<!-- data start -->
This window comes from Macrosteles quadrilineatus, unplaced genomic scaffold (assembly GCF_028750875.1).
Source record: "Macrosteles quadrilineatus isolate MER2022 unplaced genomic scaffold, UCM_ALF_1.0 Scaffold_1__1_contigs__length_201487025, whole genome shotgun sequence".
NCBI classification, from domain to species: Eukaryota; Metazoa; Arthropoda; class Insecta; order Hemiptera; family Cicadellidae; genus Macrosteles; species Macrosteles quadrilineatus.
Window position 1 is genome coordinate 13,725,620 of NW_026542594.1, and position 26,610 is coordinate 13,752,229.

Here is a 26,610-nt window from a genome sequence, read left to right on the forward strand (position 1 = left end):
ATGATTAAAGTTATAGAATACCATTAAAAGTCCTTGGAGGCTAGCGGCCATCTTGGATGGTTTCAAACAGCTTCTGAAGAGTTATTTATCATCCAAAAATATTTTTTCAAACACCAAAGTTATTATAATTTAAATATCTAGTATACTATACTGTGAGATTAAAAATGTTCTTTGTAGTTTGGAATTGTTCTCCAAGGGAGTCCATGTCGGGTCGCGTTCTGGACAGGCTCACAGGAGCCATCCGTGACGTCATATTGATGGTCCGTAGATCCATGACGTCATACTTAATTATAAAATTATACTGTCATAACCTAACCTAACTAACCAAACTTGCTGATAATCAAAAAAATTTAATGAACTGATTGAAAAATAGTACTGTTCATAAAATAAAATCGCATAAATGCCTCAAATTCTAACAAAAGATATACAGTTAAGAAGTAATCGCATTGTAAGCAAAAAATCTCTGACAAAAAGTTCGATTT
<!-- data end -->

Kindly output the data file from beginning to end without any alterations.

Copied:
This window comes from Macrosteles quadrilineatus, unplaced genomic scaffold (assembly GCF_028750875.1).
Source record: "Macrosteles quadrilineatus isolate MER2022 unplaced genomic scaffold, UCM_ALF_1.0 Scaffold_1__1_contigs__length_201487025, whole genome shotgun sequence".
NCBI classification, from domain to species: Eukaryota; Metazoa; Arthropoda; class Insecta; order Hemiptera; family Cicadellidae; genus Macrosteles; species Macrosteles quadrilineatus.
Window position 1 is genome coordinate 13,725,620 of NW_026542594.1, and position 26,610 is coordinate 13,752,229.

Here is a 26,610-nt window from a genome sequence, read left to right on the forward strand (position 1 = left end):
ATGATTAAAGTTATAGAATACCATTAAAAGTCCTTGGAGGCTAGCGGCCATCTTGGATGGTTTCAAACAGCTTCTGAAGAGTTATTTATCATCCAAAAATATTTTTTCAAACACCAAAGTTATTATAATTTAAATATCTAGTATACTATACTGTGAGATTAAAAATGTTCTTTGTAGTTTGGAATTGTTCTCCAAGGGAGTCCATGTCGGGTCGCGTTCTGGACAGGCTCACAGGAGCCATCCGTGACGTCATATTGATGGTCCGTAGATCCATGACGTCATACTTAATTATAAAATTATACTGTCATAACCTAACCTAACTAACCAAACTTGCTGATAATCAAAAAAATTTAATGAACTGATTGAAAAATAGTACTGTTCATAAAATAAAATCGCATAAATGCCTCAAATTCTAACAAAAGATATACAGTTAAGAAGTAATCGCATTGTAAGCAAAAAATCTCTGACAAAAAGTTCGATTT